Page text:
Sunday 21 June: We had a morning departure from Inverness in time for a late afternoon flight from Edinburgh to Reykjavik. This meant that we arrived, in the evening, in the most northerly capital in the world on the longest day of the year. Time for a walk on the beach to see the midnight sun!
Monday 22 June:
We got kitted out with crampons and ice axes and trekked for 2km onto the glacier. The glacier is just below where the eyjafjallajokull eruption took place and it still has a significant layer of ash on its surface. We had to watch out for huge crevasses in the ice that dropped 50m!
Skogafoss waterfall. Only 400 steps to the top!
Tuesday 23 June:
This morning we went for a walk along the black sand beach at Dyrholaey. We studied the basalt columns and saw amazing coastal features like sea stacks and arches. We even spotted loads of puffins.
We visited Hveragerdi, a geothermal town on the south coast. Very geothermaly active town with bubbling mud pools all over and a warm river running through it! We went to an earthquake simulator to feel what locals experience when one strikes the town.
Wednesday 24 June:
We had unusual accommodation last night; a working Icelandic farm. Various animals surrounded us all evening including Icelandic ponies, rabbits, foxes and even tame ravens! We even got the chance to hold and feed an arctic fox pup.
What a fantastic sunny day we had today! First stop was Kerid, a volcanic caldera north of Selfoss. We were able to walk around the crater edge and go down into the crater lake. Multi coloured pumice lava covers the whole area. Bjork once performed a concert from a floating platform in the middle of the lake!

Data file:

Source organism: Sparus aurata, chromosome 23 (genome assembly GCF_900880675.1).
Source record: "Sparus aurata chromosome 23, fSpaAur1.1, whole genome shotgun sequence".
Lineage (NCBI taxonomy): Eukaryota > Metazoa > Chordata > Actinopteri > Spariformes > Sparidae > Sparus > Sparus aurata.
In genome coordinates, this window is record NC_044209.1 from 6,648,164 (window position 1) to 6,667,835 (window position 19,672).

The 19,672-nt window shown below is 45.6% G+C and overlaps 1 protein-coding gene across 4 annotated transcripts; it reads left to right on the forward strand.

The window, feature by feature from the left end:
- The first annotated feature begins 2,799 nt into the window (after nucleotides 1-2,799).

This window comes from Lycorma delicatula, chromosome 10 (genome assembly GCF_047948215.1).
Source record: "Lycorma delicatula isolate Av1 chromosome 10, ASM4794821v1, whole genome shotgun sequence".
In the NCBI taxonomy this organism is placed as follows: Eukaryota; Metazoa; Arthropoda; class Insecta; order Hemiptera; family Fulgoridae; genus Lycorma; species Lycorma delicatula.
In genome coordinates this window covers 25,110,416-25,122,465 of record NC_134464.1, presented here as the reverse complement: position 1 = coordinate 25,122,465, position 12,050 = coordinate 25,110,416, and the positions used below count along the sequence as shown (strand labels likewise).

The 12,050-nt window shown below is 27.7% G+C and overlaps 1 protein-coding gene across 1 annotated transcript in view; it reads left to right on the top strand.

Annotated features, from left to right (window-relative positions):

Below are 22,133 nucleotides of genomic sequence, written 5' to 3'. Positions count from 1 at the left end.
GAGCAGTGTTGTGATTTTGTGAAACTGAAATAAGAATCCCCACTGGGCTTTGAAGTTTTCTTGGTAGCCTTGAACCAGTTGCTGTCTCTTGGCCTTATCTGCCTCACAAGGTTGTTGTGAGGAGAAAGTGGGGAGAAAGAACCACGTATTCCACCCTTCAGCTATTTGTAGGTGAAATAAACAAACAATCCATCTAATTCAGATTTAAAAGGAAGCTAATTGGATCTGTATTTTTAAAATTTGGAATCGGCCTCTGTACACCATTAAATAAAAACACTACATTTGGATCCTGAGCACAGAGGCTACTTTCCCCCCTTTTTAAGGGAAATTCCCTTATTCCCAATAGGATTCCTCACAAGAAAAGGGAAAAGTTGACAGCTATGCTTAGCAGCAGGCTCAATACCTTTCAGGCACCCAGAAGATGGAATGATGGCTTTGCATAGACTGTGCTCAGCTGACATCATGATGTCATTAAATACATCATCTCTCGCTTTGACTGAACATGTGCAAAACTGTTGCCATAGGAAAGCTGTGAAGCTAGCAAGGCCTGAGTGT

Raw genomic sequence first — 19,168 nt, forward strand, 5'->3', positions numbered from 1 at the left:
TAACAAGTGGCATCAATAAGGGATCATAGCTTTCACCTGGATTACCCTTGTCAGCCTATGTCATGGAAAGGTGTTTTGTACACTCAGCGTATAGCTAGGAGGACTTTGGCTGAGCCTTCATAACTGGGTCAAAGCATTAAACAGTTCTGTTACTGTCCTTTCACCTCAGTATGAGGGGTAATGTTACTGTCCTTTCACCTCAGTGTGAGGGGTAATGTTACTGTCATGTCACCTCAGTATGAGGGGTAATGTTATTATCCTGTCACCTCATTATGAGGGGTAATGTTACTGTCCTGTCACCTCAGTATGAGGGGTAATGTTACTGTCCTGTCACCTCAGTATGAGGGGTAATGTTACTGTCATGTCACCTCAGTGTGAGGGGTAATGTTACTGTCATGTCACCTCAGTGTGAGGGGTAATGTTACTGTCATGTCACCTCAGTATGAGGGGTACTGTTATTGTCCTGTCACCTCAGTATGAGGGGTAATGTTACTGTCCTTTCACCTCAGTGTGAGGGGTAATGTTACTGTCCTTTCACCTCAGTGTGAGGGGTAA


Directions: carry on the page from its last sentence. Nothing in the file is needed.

The sun was still shining by the time we made it to Geysir. We were able to watch Strokkur ( the main Geysir) erupt several times. It goes every 3-8 minutes. There was an unusual back to back eruption that caught a few if us out – but we did get an unexpected warm shower!
Visit to Thingvellir, the home of the world’s first ever parliament. It also sits of the Mid Atlantic Ridge where the Eurasian plate and the North American plate are pulling apart. We could see where the ground was literally tearing apart. We were able to walk through the plate boundary and even got the chance to have a foot on each continent!
Thursday 25 June:
This morning we set off on a whale watching trip in Reykjavik Bay. Water was calm and we could see for miles. We spotted several Minke Whales and White Backed Dolphins and we got to wear these rather cosy thermal suits!
Our final stop on our Iceland adventure was the amazing Blue Lagoon. The water is rich in minerals that are brought to the earth’s surface and collect in a lava field at temperatures between 38 – 40 degrees. We all sampled the rich mineral mud and spent all afternoon with our face masks on. Pleased to report that we all look younger now!
It was a great experience and a fantastic way to end our trip.